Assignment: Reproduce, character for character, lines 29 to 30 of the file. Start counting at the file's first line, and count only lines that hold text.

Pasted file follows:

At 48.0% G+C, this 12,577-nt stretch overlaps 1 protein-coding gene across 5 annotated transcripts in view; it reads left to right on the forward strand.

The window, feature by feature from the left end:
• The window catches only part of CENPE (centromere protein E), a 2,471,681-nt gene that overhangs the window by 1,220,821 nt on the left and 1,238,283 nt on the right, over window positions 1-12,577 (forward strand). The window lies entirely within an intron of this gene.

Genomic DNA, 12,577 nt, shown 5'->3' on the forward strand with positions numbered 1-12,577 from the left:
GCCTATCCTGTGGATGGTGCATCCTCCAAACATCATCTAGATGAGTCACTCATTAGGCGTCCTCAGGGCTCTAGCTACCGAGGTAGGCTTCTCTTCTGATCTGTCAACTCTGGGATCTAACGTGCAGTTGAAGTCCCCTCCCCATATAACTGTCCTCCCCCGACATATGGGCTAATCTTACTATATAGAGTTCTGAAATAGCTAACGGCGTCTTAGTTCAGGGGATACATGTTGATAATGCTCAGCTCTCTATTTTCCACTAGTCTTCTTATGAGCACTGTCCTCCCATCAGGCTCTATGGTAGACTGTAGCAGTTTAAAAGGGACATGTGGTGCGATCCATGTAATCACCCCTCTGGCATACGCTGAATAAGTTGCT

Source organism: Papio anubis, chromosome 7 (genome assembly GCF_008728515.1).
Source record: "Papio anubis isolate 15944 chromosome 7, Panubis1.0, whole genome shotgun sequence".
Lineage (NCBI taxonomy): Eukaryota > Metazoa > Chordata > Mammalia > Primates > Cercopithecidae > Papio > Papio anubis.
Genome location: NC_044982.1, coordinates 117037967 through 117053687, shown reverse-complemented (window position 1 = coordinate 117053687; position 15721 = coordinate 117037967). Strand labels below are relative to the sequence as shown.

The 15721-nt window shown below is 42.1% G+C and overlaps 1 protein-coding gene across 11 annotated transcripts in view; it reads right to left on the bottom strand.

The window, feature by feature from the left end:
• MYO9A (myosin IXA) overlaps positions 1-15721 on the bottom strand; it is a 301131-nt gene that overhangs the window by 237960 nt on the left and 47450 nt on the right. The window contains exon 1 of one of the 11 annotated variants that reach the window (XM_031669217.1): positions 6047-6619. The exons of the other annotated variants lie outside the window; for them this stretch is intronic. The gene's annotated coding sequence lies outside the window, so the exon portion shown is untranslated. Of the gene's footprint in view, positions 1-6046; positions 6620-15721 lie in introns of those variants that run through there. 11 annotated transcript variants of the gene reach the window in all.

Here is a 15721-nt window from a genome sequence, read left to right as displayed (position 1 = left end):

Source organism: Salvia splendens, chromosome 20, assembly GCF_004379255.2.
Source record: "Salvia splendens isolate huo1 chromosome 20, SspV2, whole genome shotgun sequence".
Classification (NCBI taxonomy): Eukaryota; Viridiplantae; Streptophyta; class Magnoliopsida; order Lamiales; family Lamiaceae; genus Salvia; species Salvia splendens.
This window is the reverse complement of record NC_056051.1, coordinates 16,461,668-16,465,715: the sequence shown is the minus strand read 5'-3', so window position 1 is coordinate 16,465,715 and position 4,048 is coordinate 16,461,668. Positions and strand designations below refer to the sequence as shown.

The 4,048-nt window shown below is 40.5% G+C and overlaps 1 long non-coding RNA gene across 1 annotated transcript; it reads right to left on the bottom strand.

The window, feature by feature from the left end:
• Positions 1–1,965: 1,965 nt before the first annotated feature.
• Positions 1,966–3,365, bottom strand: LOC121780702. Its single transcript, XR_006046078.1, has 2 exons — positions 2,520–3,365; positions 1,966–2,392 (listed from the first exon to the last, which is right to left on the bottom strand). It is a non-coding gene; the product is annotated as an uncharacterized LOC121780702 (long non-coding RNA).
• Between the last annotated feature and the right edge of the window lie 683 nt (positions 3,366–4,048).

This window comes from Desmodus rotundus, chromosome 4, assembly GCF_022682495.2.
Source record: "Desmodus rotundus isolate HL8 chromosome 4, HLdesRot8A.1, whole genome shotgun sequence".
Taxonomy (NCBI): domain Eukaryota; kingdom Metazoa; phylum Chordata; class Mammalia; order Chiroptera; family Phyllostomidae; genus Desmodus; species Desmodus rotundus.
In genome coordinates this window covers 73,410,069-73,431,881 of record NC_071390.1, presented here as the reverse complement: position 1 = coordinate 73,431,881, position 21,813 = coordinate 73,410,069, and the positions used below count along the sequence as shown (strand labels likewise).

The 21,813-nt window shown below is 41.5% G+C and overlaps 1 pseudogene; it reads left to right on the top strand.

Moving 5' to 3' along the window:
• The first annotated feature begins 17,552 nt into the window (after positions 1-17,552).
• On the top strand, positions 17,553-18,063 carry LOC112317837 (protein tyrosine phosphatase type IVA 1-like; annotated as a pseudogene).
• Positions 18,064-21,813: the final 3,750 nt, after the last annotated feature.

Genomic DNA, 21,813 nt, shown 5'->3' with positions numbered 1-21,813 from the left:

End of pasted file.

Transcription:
• The first annotated feature begins 17,552 nt into the window (after positions 1-17,552).
• On the top strand, positions 17,553-18,063 carry LOC112317837 (protein tyrosine phosphatase type IVA 1-like; annotated as a pseudogene).